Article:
The numbers are surprising, even to Wahconah girls soccer head coach Meg Smith.
She’s been there, on the sideline for each and every one of the Warriors’ games over the past five seasons, but was still taken aback.
After defeating Mount Greylock 2-0 in Sunday’s Berkshire North championship game, Wahconah completed an unbeaten 2020 (Fall II 2021) season at 12-0-1. But that wasn’t what was so jarring. Nor was the fact that, by The Eagle’s tabulations, the Warriors haven’t lost a game to a Berkshire County foe since Nov. 7, 2017. Monument Mountain advanced by Wahconah in the 2017 Western Massachusetts Division III quarterfinals by a score of 2-1.
What struck Smith most, was the fact that during this stretch of games, local opponents had only scored on the Wahconah defenses 14 times. During Fall II, Wahconah tied Lenox 1-1 and beat Greylock 2-1 twice during the regular season, and then knocked the Millionaires out of the semifinals 6-1 on Friday. Otherwise, all shutouts.
For perspective, the Warriors were 10-0-1 against the county in 2018, and 8-0-4 in 2019. A three-season record of 30-0-6 against league competition, or 36 consecutive games without a loss. The program is inching closer to the level of dominance Pittsfield High displayed during the years of former coach Andy Waluszko’s “LG Nation.” Those Generals teams boasted a string of 49 straight games without a loss into 2015, but even then, PHS was a Division I team rolling through mostly smaller Berkshire County adversaries.
“It’s a super athletic class,” said an effusive Smith, pointing out the unbeaten Wahconah girls basketball team in the winter, and their simultaneous Berkshire North champion volleyball team. “These particular girls are just die-hards. They love soccer, and we’ve formed a really great bond.”
Of the 14 seniors, only three — Chloe Accardi, Sadie Anderson and Noelle Furlong — have been on Smith’s varsity team their entire careers. Anderson scored the opener in the title game on Sunday. The other 11 moved through the program and came up from junior varsity when spots opened up, all the while learning from those who came before. It’s how Wahconah has managed to string together this run of dominance, particularly on the defensive side of the ball.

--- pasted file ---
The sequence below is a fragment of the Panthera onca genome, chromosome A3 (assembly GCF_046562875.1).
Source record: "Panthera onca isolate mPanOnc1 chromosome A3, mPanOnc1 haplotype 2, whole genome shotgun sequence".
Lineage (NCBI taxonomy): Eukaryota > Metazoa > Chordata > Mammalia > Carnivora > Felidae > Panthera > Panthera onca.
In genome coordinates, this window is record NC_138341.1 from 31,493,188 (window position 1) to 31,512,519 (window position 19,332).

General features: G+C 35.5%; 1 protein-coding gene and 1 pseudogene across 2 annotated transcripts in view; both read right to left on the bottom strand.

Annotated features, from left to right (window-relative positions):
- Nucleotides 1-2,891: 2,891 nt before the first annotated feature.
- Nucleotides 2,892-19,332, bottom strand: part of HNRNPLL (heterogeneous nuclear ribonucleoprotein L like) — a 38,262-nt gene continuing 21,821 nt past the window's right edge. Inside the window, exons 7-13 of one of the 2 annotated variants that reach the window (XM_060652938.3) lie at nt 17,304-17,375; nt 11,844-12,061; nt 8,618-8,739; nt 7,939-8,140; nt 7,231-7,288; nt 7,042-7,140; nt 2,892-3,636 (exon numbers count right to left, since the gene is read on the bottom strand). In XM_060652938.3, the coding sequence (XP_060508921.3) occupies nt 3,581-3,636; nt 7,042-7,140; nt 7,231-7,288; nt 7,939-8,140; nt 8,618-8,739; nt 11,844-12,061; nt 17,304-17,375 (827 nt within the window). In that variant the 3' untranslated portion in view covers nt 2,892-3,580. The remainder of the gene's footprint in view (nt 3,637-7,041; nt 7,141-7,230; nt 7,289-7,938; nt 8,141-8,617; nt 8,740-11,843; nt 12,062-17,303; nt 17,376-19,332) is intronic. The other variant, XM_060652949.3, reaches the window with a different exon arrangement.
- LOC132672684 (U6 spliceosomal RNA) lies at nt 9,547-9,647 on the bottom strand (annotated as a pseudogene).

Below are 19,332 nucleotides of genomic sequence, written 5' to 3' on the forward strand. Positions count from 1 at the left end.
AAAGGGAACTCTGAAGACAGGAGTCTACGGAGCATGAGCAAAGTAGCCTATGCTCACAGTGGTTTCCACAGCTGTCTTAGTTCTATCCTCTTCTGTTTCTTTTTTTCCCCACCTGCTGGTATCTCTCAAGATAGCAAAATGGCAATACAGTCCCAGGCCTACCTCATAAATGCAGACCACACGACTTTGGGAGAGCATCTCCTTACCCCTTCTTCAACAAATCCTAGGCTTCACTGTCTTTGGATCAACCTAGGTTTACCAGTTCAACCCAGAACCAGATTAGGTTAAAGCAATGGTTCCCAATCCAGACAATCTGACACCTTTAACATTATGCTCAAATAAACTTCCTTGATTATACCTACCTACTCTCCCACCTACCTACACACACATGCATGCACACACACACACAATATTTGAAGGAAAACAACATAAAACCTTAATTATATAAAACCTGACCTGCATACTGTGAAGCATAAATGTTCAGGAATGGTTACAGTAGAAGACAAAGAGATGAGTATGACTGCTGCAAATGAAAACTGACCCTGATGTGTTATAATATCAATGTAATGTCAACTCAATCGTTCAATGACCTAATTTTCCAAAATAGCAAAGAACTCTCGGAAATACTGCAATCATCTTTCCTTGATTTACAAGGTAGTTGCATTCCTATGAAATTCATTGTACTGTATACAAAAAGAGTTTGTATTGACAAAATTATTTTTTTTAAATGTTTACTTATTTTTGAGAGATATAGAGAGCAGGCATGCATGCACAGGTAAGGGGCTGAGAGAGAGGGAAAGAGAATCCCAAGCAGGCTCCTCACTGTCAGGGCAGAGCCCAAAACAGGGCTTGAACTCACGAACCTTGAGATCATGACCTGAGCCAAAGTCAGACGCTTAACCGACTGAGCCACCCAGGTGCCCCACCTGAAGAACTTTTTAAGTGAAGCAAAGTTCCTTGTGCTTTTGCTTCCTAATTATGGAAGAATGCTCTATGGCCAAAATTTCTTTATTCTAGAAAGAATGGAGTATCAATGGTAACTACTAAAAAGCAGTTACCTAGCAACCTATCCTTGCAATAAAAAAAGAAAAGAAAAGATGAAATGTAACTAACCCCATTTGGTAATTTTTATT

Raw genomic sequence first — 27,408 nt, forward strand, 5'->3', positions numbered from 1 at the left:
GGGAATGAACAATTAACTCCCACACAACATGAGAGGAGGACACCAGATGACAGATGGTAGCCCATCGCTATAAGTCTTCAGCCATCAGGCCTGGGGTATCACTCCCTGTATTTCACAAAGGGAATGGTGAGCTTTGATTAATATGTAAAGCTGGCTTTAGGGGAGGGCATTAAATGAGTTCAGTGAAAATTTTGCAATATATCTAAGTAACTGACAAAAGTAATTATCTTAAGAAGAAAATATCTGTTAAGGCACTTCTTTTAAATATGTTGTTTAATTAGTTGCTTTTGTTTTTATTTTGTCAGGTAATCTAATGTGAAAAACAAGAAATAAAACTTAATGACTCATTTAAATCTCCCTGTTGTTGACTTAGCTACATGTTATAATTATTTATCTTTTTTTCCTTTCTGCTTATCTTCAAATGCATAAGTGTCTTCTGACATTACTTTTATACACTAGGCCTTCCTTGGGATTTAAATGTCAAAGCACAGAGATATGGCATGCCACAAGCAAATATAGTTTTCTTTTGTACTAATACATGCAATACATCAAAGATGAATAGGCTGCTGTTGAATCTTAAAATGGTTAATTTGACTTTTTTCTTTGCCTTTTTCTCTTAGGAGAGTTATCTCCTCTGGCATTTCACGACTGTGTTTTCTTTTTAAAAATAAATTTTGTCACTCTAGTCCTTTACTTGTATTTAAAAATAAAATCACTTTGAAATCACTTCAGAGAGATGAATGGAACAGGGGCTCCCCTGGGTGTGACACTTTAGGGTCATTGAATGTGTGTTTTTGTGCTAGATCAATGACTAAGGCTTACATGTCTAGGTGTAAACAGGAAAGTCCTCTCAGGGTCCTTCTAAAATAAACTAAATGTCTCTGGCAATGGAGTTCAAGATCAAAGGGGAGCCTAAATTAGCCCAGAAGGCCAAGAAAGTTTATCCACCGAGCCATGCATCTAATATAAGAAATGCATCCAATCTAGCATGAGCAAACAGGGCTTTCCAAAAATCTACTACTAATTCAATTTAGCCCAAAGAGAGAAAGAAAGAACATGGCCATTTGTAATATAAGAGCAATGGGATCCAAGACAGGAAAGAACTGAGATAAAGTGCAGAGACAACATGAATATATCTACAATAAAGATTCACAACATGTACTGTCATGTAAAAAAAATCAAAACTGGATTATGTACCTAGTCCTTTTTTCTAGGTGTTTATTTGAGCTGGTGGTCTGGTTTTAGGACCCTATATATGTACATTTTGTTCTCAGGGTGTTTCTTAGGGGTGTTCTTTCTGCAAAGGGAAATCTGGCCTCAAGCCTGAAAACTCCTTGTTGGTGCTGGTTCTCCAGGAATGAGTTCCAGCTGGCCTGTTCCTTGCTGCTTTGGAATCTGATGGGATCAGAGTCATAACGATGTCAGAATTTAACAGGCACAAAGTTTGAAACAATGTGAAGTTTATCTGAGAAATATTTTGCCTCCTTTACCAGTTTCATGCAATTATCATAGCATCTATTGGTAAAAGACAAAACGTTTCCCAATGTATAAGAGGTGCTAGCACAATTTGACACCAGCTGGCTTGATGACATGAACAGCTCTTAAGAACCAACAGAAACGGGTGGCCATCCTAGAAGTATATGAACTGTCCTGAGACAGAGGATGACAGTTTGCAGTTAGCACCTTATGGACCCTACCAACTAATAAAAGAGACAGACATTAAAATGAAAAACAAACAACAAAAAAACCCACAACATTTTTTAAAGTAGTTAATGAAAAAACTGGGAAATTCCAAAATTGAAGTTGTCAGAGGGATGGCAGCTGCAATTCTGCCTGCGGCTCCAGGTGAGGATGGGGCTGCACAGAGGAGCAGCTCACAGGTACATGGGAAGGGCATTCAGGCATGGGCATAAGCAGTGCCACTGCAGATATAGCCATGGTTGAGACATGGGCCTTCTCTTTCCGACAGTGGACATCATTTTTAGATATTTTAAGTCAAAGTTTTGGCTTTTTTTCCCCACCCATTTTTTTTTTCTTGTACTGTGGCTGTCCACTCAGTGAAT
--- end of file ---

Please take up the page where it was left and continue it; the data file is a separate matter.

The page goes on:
“I did implement my own version of a flat back defense in 2016. It’s a little like what they play at MCLA,” said Smith, who played alongside assistant coach Dani Weber at MCLA for coach Deb Raber. Smith took over the Wahconah program in 2016.
But for Wahconah, the system is only a small part of it. The team is so strong defensively quite simply because everybody does it. The discipline starts on Day 1 of practice, with an entire roster cycling through before the coaches pick their back line and flesh out the rest of the field. Up on the attack, they know what the defense is doing, and they know if they’re needed to fill in on any given sequence. Goal-scorers like Furlong or Hannah Bowlby are just as likely to be seen making a stop on the back line as defender Vienne Peltier, and one could constantly confuse the Mazzeo seniors, attack Nicole and fullback Maggie.
“They watch and learn from the people who have been doing it,” said Smith, who said she will check in with the communities’ youth program and visit with the JVs as well. As an elementary school teacher in the CBRSD system, she has prior relationships with most who come out for the soccer team once they hit high school.
That is what has allowed the Warriors defense to stay so strong as big names like Ashley Zink, Lily Pudlo, Abby Wells and Michaela Moncecchi have matriculated out of high school in recent years. Senior Julia Trager said after Sunday’s win that she and fellow defensive starters Jilly Cote and Maggie Mazzeo had been playing together for years. That allowed the Warriors to not miss a beat when Wells, a two-time Eagle All-Stars Defensive Player of the Year graduated last spring.
The work actually begins before Day 1, according to Smith, a fact she credits the players with entirely.
“They set the stage with their offseason work. They have a calendar with assignments, so come fall, we’re playing legitimate soccer right away,” she said. “First day, we get right into it with all the strategic work. They are in shape by the time they get here.
“They just work so hard.”
That effort level has had a contagious effect on the program as class after class of girls begins cycling through. The next group embraces the challenge.
The challenge will never be more than this coming offseason, though, as 14 girls leave Wahconah for graduation
While the program has become something of a staple, there is no arguing that this was a special group. The pandemic stole a normal season from them, and all 14 are unfortunately left wondering what could’ve been if they found themselves back in a Western Mass. tournament. But as the saying goes: You can only play the games they put in front of you. Chloe Accardi, Noelle Furlong, Sadie Anderson, Julia Trager, Jilly Cote, Maggie Mazzeo, Nicole Mazzeo, Maria Gamberoni, Morgan Marauszwski, Catie Ronayne, Hannah Bowlby, Kelly Anderson, Vienne Peltier and Abby Clayton did that, and they beat all comers.
When you’re champions, there are no qualifiers.
This story has been updated.